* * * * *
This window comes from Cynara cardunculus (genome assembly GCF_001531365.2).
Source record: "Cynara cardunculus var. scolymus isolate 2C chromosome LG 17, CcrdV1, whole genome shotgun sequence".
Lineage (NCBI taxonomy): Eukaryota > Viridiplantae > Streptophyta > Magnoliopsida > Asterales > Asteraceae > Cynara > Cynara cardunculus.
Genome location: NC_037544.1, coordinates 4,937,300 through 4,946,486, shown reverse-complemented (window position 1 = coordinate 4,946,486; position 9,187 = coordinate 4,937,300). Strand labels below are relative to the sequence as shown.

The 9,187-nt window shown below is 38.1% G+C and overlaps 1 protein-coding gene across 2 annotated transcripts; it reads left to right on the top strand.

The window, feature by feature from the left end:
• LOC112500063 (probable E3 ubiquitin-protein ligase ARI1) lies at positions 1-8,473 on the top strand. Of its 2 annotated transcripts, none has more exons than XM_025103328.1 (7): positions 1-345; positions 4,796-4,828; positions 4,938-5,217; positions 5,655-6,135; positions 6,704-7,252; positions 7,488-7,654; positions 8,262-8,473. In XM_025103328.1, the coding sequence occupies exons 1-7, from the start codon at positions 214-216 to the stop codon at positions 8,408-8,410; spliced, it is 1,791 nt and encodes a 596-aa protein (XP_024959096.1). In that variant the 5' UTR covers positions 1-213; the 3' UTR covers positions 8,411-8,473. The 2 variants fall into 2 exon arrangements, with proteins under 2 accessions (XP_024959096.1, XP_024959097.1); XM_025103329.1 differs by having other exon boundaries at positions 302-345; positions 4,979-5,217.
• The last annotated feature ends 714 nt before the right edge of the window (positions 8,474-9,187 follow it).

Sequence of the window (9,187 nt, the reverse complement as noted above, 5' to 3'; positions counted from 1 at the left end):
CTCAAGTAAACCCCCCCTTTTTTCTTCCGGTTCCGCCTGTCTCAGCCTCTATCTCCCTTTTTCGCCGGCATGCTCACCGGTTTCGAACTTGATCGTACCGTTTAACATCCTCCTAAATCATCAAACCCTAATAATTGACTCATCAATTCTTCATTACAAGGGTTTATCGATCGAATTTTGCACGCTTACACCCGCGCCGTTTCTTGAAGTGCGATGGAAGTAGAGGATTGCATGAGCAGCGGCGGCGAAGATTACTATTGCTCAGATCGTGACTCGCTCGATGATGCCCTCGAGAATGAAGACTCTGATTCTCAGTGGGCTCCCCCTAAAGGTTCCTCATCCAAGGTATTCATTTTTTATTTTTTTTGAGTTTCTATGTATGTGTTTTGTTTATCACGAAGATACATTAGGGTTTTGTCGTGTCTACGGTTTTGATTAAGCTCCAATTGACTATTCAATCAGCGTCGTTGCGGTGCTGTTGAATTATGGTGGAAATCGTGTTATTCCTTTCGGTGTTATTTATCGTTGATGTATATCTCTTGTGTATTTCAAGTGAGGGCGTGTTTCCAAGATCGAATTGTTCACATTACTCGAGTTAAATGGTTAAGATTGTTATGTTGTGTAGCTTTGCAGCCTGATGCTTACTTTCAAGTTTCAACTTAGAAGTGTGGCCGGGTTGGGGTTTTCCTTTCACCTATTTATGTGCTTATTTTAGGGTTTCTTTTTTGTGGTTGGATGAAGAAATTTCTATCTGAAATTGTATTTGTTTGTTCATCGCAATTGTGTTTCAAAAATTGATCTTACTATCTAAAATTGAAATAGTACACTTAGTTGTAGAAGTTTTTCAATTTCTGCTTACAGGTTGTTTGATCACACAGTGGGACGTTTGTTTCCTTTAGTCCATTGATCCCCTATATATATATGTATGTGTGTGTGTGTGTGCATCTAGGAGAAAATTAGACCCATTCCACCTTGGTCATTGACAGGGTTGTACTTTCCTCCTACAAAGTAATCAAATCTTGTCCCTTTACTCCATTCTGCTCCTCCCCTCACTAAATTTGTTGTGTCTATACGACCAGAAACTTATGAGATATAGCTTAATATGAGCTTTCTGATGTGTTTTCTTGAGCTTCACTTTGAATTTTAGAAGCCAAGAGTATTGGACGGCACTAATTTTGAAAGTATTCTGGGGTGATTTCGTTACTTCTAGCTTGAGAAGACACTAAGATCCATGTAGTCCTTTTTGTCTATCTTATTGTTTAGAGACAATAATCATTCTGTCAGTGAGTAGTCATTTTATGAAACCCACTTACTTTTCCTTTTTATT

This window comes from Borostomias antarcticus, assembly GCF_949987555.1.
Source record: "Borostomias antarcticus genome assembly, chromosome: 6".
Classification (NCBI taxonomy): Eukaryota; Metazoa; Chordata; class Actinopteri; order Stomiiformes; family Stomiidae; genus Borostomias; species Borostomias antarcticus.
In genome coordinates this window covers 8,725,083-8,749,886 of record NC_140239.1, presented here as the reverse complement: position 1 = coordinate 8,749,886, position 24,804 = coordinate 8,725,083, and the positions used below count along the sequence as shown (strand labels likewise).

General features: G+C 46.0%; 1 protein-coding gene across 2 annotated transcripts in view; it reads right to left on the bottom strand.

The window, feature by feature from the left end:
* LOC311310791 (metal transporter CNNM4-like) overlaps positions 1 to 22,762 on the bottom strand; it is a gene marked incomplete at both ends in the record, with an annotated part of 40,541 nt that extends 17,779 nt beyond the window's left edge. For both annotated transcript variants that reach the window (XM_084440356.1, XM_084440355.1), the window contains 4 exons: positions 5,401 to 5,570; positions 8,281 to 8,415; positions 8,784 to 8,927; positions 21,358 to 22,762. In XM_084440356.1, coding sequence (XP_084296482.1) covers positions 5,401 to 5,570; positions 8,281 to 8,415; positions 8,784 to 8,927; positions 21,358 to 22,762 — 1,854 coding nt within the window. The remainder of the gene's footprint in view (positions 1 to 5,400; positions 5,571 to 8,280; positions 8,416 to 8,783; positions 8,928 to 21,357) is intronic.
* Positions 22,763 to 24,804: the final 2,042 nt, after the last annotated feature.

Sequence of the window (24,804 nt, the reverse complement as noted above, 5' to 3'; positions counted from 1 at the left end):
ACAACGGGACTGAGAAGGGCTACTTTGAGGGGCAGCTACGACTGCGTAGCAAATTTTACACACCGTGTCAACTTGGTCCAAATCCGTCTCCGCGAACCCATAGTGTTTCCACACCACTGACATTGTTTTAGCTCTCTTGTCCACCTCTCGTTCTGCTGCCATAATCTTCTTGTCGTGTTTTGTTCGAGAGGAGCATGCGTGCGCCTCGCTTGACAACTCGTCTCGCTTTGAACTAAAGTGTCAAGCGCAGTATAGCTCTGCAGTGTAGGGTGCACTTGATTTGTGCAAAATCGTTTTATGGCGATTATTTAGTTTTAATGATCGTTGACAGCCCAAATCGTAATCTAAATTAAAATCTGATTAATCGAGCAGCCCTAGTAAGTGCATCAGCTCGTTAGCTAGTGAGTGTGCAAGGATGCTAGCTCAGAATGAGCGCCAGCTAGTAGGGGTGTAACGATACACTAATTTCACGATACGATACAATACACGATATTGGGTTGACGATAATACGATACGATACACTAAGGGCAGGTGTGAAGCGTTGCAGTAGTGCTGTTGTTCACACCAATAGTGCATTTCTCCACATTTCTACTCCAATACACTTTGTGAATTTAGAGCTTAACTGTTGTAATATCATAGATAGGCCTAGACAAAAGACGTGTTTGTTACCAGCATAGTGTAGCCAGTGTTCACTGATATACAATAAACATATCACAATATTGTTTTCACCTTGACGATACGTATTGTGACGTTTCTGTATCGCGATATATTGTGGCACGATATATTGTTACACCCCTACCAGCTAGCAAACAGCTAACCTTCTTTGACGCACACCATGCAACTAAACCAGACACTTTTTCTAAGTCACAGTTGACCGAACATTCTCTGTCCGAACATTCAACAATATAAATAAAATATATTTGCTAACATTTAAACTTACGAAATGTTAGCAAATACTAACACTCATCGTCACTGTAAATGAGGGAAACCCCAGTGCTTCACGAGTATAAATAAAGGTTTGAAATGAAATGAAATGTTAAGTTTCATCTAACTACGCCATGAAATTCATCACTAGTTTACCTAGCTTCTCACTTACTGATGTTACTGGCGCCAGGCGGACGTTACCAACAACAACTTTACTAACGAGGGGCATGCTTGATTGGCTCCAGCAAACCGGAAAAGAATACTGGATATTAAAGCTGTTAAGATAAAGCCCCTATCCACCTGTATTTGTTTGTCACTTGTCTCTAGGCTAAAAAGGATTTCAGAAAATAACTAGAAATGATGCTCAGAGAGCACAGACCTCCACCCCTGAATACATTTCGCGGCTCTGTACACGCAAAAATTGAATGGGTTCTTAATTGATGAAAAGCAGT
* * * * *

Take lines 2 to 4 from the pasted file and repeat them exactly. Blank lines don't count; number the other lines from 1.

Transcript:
Source record: "Cynara cardunculus var. scolymus isolate 2C chromosome LG 17, CcrdV1, whole genome shotgun sequence".
Lineage (NCBI taxonomy): Eukaryota > Viridiplantae > Streptophyta > Magnoliopsida > Asterales > Asteraceae > Cynara > Cynara cardunculus.
Genome location: NC_037544.1, coordinates 4,937,300 through 4,946,486, shown reverse-complemented (window position 1 = coordinate 4,946,486; position 9,187 = coordinate 4,937,300). Strand labels below are relative to the sequence as shown.